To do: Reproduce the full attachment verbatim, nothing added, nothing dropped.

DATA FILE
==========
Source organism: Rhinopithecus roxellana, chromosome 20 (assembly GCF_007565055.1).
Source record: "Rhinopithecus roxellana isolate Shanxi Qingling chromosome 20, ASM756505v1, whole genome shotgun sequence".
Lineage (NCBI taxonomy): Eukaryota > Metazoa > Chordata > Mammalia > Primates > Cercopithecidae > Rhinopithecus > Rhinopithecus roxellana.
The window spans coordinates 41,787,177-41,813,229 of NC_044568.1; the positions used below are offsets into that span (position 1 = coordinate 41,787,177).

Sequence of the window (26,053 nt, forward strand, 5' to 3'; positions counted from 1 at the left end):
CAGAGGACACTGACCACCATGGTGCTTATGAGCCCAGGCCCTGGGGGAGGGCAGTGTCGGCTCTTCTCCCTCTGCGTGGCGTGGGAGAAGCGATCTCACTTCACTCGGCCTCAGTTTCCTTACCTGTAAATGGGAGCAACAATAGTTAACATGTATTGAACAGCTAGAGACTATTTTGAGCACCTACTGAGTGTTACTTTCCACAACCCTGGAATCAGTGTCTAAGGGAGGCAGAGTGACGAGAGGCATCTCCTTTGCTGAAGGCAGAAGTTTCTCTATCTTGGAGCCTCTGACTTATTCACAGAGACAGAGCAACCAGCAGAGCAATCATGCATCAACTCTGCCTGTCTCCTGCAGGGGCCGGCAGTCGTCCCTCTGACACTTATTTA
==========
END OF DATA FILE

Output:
Source organism: Rhinopithecus roxellana, chromosome 20 (assembly GCF_007565055.1).
Source record: "Rhinopithecus roxellana isolate Shanxi Qingling chromosome 20, ASM756505v1, whole genome shotgun sequence".
Lineage (NCBI taxonomy): Eukaryota > Metazoa > Chordata > Mammalia > Primates > Cercopithecidae > Rhinopithecus > Rhinopithecus roxellana.
The window spans coordinates 41,787,177-41,813,229 of NC_044568.1; the positions used below are offsets into that span (position 1 = coordinate 41,787,177).

Sequence of the window (26,053 nt, forward strand, 5' to 3'; positions counted from 1 at the left end):
CAGAGGACACTGACCACCATGGTGCTTATGAGCCCAGGCCCTGGGGGAGGGCAGTGTCGGCTCTTCTCCCTCTGCGTGGCGTGGGAGAAGCGATCTCACTTCACTCGGCCTCAGTTTCCTTACCTGTAAATGGGAGCAACAATAGTTAACATGTATTGAACAGCTAGAGACTATTTTGAGCACCTACTGAGTGTTACTTTCCACAACCCTGGAATCAGTGTCTAAGGGAGGCAGAGTGACGAGAGGCATCTCCTTTGCTGAAGGCAGAAGTTTCTCTATCTTGGAGCCTCTGACTTATTCACAGAGACAGAGCAACCAGCAGAGCAATCATGCATCAACTCTGCCTGTCTCCTGCAGGGGCCGGCAGTCGTCCCTCTGACACTTATTTA